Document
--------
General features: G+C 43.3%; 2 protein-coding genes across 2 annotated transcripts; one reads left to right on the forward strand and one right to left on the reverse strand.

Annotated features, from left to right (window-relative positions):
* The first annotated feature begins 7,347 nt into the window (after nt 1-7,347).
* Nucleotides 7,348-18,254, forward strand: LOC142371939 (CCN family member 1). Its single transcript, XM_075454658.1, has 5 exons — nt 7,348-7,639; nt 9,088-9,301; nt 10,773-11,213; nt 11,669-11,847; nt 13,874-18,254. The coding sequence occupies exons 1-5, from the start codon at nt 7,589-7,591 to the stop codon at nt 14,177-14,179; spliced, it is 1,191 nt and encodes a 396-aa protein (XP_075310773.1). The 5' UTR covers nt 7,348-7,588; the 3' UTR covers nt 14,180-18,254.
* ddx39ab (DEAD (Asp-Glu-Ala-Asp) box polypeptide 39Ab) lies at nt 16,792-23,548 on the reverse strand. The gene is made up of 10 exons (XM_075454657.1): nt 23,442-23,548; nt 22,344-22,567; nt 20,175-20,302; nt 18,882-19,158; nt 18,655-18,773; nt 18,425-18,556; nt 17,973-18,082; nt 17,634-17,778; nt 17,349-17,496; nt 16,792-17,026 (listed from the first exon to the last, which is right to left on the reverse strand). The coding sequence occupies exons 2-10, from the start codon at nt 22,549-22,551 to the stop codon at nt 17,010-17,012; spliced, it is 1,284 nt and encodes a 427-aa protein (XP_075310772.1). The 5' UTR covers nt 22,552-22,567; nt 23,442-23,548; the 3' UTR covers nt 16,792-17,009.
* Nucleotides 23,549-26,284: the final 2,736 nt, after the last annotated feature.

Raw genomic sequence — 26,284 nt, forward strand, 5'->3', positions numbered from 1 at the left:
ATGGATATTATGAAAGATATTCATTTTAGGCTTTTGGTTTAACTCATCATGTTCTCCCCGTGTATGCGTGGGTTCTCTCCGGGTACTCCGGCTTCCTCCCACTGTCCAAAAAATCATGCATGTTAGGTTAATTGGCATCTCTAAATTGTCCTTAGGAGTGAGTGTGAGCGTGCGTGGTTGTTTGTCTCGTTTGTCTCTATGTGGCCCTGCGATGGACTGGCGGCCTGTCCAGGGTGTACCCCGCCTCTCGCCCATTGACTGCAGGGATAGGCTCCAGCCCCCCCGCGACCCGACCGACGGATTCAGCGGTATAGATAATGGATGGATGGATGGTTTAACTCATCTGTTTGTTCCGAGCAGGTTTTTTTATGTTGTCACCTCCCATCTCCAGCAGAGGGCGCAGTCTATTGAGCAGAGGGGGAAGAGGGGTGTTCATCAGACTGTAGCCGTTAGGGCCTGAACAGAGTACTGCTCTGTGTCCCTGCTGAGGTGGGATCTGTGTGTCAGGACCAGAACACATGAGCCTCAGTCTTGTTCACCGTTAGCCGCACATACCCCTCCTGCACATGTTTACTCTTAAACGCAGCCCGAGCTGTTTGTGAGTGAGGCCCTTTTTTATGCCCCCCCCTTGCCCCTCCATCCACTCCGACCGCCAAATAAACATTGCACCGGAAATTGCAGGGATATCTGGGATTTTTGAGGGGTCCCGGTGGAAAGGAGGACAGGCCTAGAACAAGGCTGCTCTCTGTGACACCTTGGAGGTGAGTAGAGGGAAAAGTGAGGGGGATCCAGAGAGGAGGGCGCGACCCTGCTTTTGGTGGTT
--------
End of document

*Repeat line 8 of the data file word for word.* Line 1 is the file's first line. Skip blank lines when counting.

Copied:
ATGGATATTATGAAAGATATTCATTTTAGGCTTTTGGTTTAACTCATCATGTTCTCCCCGTGTATGCGTGGGTTCTCTCCGGGTACTCCGGCTTCCTCCCACTGTCCAAAAAATCATGCATGTTAGGTTAATTGGCATCTCTAAATTGTCCTTAGGAGTGAGTGTGAGCGTGCGTGGTTGTTTGTCTCGTTTGTCTCTATGTGGCCCTGCGATGGACTGGCGGCCTGTCCAGGGTGTACCCCGCCTCTCGCCCATTGACTGCAGGGATAGGCTCCAGCCCCCCCGCGACCCGACCGACGGATTCAGCGGTATAGATAATGGATGGATGGATGGTTTAACTCATCTGTTTGTTCCGAGCAGGTTTTTTTATGTTGTCACCTCCCATCTCCAGCAGAGGGCGCAGTCTATTGAGCAGAGGGGGAAGAGGGGTGTTCATCAGACTGTAGCCGTTAGGGCCTGAACAGAGTACTGCTCTGTGTCCCTGCTGAGGTGGGATCTGTGTGTCAGGACCAGAACACATGAGCCTCAGTCTTGTTCACCGTTAGCCGCACATACCCCTCCTGCACATGTTTACTCTTAAACGCAGCCCGAGCTGTTTGTGAGTGAGGCCCTTTTTTATGCCCCCCCCTTGCCCCTCCATCCACTCCGACCGCCAAATAAACATTGCACCGGAAATTGCAGGGATATCTGGGATTTTTGAGGGGTCCCGGTGGAAAGGAGGACAGGCCTAGAACAAGGCTGCTCTCTGTGACACCTTGGAGGTGAGTAGAGGGAAAAGTGAGGGGGATCCAGAGAGGAGGGCGCGACCCTGCTTTTGGTGGTT